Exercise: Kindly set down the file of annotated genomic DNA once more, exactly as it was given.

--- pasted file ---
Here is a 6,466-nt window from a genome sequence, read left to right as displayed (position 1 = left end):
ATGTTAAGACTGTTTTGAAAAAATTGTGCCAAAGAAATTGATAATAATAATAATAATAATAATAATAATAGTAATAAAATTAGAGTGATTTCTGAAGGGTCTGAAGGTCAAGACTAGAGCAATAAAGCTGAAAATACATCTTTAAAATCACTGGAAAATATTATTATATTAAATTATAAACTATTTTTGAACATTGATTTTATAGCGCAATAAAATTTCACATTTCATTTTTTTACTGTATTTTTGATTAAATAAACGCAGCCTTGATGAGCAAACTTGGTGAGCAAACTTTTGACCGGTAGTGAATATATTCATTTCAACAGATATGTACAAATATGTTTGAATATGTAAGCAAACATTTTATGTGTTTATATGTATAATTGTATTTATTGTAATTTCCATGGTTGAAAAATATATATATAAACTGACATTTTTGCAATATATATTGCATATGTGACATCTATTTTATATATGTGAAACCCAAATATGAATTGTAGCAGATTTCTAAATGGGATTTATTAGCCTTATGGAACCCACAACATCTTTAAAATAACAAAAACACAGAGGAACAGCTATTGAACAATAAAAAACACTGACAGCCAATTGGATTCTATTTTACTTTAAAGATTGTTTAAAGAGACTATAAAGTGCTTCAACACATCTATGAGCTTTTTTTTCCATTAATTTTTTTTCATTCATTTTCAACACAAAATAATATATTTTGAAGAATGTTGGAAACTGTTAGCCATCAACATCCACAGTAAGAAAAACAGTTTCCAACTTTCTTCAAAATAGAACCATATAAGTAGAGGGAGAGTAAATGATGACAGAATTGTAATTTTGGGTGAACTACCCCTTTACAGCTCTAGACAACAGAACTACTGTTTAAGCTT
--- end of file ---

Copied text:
Here is a 6,466-nt window from a genome sequence, read left to right as displayed (position 1 = left end):
ATGTTAAGACTGTTTTGAAAAAATTGTGCCAAAGAAATTGATAATAATAATAATAATAATAATAATAATAGTAATAAAATTAGAGTGATTTCTGAAGGGTCTGAAGGTCAAGACTAGAGCAATAAAGCTGAAAATACATCTTTAAAATCACTGGAAAATATTATTATATTAAATTATAAACTATTTTTGAACATTGATTTTATAGCGCAATAAAATTTCACATTTCATTTTTTTACTGTATTTTTGATTAAATAAACGCAGCCTTGATGAGCAAACTTGGTGAGCAAACTTTTGACCGGTAGTGAATATATTCATTTCAACAGATATGTACAAATATGTTTGAATATGTAAGCAAACATTTTATGTGTTTATATGTATAATTGTATTTATTGTAATTTCCATGGTTGAAAAATATATATATAAACTGACATTTTTGCAATATATATTGCATATGTGACATCTATTTTATATATGTGAAACCCAAATATGAATTGTAGCAGATTTCTAAATGGGATTTATTAGCCTTATGGAACCCACAACATCTTTAAAATAACAAAAACACAGAGGAACAGCTATTGAACAATAAAAAACACTGACAGCCAATTGGATTCTATTTTACTTTAAAGATTGTTTAAAGAGACTATAAAGTGCTTCAACACATCTATGAGCTTTTTTTTCCATTAATTTTTTTTCATTCATTTTCAACACAAAATAATATATTTTGAAGAATGTTGGAAACTGTTAGCCATCAACATCCACAGTAAGAAAAACAGTTTCCAACTTTCTTCAAAATAGAACCATATAAGTAGAGGGAGAGTAAATGATGACAGAATTGTAATTTTGGGTGAACTACCCCTTTACAGCTCTAGACAACAGAACTACTGTTTAAGCTT